Some Olympic weightlifting movements will be prefaced by “muscle” (rarely), “power”, or “squat” (ex: “power snatch” or “squat clean”). This refers to how much you can drop your body to catch the bar after the initial pull off the ground.
With a muscle movement, you can’t drop at all to catch the bar – you have to pull the bar all the way up. You can only do this with relatively light weights. This would never be programmed in an actual workout. You might do it with a unweighted bar as a warm-up.
With a power movement, you can drop to catch the bar, but not to parallel – anything above parallel is fine. Power movements tend to be very efficient. They’re fast, take less energy, and enable you to drop a bit to catch heavier weights when your pull stalls out at the top.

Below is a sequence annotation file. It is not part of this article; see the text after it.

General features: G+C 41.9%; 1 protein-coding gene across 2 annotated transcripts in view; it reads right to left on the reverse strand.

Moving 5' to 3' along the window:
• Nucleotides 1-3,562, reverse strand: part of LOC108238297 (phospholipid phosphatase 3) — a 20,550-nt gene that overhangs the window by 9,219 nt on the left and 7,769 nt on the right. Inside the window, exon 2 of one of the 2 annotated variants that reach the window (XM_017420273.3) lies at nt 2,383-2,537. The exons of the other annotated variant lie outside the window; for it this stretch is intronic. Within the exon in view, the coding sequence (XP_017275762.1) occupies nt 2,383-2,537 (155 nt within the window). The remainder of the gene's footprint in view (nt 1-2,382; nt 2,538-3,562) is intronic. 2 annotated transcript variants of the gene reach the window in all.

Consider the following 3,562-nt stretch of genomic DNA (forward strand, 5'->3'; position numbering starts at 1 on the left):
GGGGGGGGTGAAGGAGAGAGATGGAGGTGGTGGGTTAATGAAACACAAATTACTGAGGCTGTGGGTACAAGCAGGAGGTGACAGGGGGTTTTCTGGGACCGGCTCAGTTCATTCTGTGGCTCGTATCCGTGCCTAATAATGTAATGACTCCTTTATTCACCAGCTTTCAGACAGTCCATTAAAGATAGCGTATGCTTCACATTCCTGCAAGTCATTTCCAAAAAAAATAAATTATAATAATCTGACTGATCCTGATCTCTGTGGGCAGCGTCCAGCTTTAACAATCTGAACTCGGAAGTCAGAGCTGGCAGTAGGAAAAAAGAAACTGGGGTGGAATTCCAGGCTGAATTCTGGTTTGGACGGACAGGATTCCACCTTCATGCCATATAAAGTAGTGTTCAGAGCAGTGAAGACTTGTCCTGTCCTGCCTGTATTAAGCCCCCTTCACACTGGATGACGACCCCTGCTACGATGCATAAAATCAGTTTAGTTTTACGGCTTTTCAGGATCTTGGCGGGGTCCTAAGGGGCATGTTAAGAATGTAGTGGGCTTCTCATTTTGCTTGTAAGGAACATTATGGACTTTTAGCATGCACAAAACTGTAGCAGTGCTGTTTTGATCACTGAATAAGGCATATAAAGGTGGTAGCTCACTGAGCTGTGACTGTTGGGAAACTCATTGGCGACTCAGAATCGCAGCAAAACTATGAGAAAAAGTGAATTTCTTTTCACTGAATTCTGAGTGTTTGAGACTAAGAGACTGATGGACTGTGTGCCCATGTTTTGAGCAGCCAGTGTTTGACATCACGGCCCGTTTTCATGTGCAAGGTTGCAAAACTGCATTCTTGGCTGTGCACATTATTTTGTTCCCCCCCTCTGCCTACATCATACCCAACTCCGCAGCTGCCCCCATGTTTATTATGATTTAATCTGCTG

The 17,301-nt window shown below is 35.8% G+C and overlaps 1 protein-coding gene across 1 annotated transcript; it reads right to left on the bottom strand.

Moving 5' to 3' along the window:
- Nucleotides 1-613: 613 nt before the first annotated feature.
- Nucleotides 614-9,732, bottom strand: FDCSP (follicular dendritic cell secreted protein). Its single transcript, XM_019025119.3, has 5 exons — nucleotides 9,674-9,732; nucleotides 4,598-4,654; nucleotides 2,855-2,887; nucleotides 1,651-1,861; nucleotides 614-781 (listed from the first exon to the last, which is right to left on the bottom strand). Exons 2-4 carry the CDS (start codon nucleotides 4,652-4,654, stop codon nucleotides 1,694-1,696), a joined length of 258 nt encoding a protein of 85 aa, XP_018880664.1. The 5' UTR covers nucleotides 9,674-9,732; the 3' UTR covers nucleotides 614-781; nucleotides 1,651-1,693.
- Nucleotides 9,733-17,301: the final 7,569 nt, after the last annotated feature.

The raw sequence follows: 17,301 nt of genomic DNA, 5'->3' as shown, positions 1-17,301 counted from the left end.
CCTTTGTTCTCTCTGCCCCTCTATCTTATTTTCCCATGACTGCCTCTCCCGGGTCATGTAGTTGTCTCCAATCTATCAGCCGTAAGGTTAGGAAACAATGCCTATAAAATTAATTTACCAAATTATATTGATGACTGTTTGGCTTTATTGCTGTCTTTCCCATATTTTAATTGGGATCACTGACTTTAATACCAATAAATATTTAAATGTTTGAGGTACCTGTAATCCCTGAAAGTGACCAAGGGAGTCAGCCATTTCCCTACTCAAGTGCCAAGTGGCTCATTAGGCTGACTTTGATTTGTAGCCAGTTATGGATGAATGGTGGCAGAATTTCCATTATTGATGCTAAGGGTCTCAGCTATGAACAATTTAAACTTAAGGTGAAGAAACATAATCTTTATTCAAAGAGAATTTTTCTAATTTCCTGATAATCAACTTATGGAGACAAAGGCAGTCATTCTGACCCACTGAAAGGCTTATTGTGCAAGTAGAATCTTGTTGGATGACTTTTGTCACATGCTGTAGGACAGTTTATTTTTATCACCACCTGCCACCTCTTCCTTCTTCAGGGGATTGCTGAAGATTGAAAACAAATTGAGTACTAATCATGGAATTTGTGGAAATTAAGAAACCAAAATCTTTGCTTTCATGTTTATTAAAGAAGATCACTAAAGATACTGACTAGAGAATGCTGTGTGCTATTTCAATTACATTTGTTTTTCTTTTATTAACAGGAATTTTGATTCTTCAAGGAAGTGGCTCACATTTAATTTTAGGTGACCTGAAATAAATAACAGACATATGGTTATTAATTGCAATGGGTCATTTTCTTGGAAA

With a squat movement, you have to drop below parallel to catch the bar. Squat movements are harder, because you’re moving the bar further (they can be a huge cardio drain), but with heavier weights, this is the only way to get under the bar because you can’t pull it very far. With lighter weights, squat movements are just used to make it harder and give you a better workout. You’ll generally dread them.
Olympic lifts can also be “from the hang” (ex: “hang power snatch”), which means the bar doesn’t start on the floor, it starts at your hips with you standing straight up. You normally then lower the bar down to your knees, and pull from there (but you don’t have to; if the weight is light enough, you can just pull from your hips).
A thruster is (1) a front-squat, and (2) an overhead press, combined in one movement. Front squat the bar, then at the top just keep the bar traveling upwards until it’s locked out overhead. They are absolutely awful and universally hated.